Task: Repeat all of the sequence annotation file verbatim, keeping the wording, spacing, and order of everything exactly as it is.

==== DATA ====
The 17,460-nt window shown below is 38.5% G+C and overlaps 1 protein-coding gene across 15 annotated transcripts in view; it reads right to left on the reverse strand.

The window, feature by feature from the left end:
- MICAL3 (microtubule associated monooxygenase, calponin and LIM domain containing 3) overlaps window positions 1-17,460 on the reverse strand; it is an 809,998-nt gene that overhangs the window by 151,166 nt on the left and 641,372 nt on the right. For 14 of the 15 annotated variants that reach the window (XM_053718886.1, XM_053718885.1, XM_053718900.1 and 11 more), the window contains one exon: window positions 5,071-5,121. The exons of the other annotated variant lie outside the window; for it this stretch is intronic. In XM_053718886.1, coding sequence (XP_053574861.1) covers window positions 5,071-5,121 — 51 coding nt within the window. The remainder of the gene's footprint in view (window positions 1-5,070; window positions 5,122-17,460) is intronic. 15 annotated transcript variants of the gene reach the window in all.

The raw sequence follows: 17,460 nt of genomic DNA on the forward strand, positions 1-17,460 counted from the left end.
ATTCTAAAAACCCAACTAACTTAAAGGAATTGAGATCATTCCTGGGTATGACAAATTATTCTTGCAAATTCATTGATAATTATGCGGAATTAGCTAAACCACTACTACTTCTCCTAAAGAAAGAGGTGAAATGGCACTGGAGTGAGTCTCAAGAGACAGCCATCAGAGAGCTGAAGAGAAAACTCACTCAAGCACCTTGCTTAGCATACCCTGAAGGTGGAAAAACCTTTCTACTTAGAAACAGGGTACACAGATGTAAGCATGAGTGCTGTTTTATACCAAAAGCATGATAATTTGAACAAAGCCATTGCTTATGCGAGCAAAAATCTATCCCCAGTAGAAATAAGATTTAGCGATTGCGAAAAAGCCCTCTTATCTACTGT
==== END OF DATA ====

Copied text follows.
The 17,460-nt window shown below is 38.5% G+C and overlaps 1 protein-coding gene across 15 annotated transcripts in view; it reads right to left on the reverse strand.

The window, feature by feature from the left end:
- MICAL3 (microtubule associated monooxygenase, calponin and LIM domain containing 3) overlaps window positions 1-17,460 on the reverse strand; it is an 809,998-nt gene that overhangs the window by 151,166 nt on the left and 641,372 nt on the right. For 14 of the 15 annotated variants that reach the window (XM_053718886.1, XM_053718885.1, XM_053718900.1 and 11 more), the window contains one exon: window positions 5,071-5,121. The exons of the other annotated variant lie outside the window; for it this stretch is intronic. In XM_053718886.1, coding sequence (XP_053574861.1) covers window positions 5,071-5,121 — 51 coding nt within the window. The remainder of the gene's footprint in view (window positions 1-5,070; window positions 5,122-17,460) is intronic. 15 annotated transcript variants of the gene reach the window in all.

The raw sequence follows: 17,460 nt of genomic DNA on the forward strand, positions 1-17,460 counted from the left end.
ATTCTAAAAACCCAACTAACTTAAAGGAATTGAGATCATTCCTGGGTATGACAAATTATTCTTGCAAATTCATTGATAATTATGCGGAATTAGCTAAACCACTACTACTTCTCCTAAAGAAAGAGGTGAAATGGCACTGGAGTGAGTCTCAAGAGACAGCCATCAGAGAGCTGAAGAGAAAACTCACTCAAGCACCTTGCTTAGCATACCCTGAAGGTGGAAAAACCTTTCTACTTAGAAACAGGGTACACAGATGTAAGCATGAGTGCTGTTTTATACCAAAAGCATGATAATTTGAACAAAGCCATTGCTTATGCGAGCAAAAATCTATCCCCAGTAGAAATAAGATTTAGCGATTGCGAAAAAGCCCTCTTATCTACTGT